A run in the morning is the perfect way to start the day.
If you run in the morning, you can give your body a healthy dose of oxygen. Your metabolism will be pushed to burn more calories.
The higher oxygen content in the morning air makes it easier to breathe, especially in the summertime. It’s also easier to run when it’s still cool compared to the midday heat.
You get it done and have the rest of your day to focus on all the other things you have to do, feeling good about the fact that you already got your exercise in.
Mornings might be the only time in your day when you can realistically squeeze a run in.
The endorphins and adrenalin that flow through your body post-run can wake you up, put you in a good mood, and set the tone for the rest of day. It never hurts to start your day on the good foot, literally!
Not many people prefer to run in the morning, because of the obvious reasons. But those who love morning runs say it gives them headspace — the roads are free from traffic and noise, and in the absence of a harsh sun, the run is enjoyable. Here’s what you gain from a morning run.
1. You lose weight and eat less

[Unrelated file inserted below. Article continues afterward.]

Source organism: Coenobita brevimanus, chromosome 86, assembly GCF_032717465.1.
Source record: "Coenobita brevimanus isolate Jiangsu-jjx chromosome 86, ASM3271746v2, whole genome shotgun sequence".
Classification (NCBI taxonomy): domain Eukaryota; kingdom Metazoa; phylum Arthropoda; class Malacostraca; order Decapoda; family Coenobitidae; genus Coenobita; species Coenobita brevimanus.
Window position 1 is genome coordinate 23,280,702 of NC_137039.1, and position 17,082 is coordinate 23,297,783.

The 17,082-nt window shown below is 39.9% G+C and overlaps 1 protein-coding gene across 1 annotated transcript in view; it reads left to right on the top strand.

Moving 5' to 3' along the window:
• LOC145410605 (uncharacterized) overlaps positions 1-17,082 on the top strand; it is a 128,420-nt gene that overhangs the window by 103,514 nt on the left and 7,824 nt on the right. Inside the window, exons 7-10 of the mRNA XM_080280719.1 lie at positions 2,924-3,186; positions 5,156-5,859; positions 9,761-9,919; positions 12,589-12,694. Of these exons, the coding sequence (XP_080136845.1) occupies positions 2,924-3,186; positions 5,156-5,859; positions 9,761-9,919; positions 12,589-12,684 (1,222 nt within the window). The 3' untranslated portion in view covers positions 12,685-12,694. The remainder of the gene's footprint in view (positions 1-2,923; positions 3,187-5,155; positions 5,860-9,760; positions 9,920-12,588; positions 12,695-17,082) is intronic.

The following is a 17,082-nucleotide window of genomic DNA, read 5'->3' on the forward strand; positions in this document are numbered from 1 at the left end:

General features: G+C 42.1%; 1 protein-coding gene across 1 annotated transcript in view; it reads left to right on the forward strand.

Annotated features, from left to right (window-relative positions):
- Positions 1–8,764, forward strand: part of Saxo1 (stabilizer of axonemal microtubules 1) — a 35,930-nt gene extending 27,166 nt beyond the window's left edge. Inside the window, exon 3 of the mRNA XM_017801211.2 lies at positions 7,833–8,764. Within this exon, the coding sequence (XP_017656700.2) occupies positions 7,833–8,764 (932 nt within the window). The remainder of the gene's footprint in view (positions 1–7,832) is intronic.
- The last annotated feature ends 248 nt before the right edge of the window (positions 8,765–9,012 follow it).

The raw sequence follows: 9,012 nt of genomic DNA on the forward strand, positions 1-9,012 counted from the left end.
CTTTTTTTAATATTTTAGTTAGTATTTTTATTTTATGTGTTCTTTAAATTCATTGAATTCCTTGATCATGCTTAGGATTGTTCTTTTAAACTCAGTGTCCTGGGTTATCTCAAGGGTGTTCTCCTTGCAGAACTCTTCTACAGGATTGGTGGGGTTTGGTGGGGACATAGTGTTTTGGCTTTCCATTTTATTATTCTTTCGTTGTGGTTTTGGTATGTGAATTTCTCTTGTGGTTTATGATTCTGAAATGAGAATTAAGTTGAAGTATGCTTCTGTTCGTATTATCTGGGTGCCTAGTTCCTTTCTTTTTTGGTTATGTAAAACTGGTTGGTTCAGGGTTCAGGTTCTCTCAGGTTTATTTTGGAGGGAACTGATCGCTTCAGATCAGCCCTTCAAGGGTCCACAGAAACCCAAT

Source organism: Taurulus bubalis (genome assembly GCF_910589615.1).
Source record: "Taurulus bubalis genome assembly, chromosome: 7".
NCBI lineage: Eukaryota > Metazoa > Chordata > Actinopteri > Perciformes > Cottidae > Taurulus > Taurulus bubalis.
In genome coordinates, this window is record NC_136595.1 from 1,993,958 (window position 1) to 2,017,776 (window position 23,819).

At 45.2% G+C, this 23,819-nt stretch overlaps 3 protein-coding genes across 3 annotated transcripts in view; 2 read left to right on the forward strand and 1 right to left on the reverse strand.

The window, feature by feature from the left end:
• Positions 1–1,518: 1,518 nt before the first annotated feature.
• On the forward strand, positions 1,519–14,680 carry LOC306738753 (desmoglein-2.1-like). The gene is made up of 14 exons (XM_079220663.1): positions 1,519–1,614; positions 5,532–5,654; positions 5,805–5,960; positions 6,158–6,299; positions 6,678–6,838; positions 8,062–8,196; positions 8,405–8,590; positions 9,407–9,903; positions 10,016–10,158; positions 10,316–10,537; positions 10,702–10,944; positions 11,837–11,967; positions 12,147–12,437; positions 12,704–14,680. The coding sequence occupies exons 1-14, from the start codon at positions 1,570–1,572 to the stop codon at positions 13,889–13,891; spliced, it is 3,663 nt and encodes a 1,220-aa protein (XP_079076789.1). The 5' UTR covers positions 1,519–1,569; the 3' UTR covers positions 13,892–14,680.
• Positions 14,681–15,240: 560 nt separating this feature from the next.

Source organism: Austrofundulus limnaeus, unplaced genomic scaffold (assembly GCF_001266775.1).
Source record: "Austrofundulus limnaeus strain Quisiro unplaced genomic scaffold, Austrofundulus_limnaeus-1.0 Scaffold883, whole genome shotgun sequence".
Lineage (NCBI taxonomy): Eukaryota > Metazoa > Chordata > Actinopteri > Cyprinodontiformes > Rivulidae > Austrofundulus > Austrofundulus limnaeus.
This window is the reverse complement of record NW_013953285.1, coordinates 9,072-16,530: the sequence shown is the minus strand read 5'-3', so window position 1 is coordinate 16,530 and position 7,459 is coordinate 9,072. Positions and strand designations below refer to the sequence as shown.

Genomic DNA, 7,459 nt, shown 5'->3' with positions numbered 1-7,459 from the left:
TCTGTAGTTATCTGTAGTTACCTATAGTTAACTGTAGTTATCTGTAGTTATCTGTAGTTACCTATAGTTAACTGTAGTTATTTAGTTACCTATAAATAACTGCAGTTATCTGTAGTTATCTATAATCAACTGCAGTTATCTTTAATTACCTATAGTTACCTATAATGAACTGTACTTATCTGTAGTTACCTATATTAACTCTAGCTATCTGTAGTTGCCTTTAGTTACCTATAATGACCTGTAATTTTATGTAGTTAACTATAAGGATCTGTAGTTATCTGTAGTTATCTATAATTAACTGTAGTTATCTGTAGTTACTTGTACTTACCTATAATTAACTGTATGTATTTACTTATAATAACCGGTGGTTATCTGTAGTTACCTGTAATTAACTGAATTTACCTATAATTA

Weight watchers vouch for a morning run without breakfast as the body starts burning up fat in the absence of carbs and proteins to burn for energy.
If you usually eat a high-fat, high-calorie diet, running in the morning on an empty stomach will prevent weight gain and improve your glucose tolerance.
Also, a morning workout has been seen to reduce one’s motivation for eating through the day. And it keeps you more physically active. But that also means you need to eat a good breakfast right after! Are you eating these foods after a run?
2. You build muscles
Early morning is a good time if you want to build your muscles. Testosterone, the hormone for muscle growth, peaks between 5:30 and 8 am. But you need to eat a good protein-rich breakfast after the run. Otherwise, you’ll end up losing muscle mass.
3. Your mood gets better and you can beat depression
Most patients of depression complain they feel the worst in the morning. This is because levels of cortisol, the stress hormone, are the highest in the morning at around 8 am. Running can help with depression as it helps release mood-lifting hormones called endorphins. And this may show a more pronounced effect in the morning. But running at any other point of the day can also beat depression.
4. You bring down your blood pressure
A study has shown that running in the morning (6–8 am) can bring down the systolic blood pressure (the first number in your BP reading) during the day in patients with hypertension. It also brings down the 24-hour BP in dippers — patients whose blood pressure naturally dips at night.
If you have depression and high blood pressure, running in the morning can help. But a good warm-up is mandatory to avoid injuries or heart-related problems.
Another study on pre-hypertensive people proved that exercising at 7 am showed a 10% drop in blood pressure during the day and 25% during night. People who exercised at 7 in the morning also slept better than before.
Is evening a good time to run?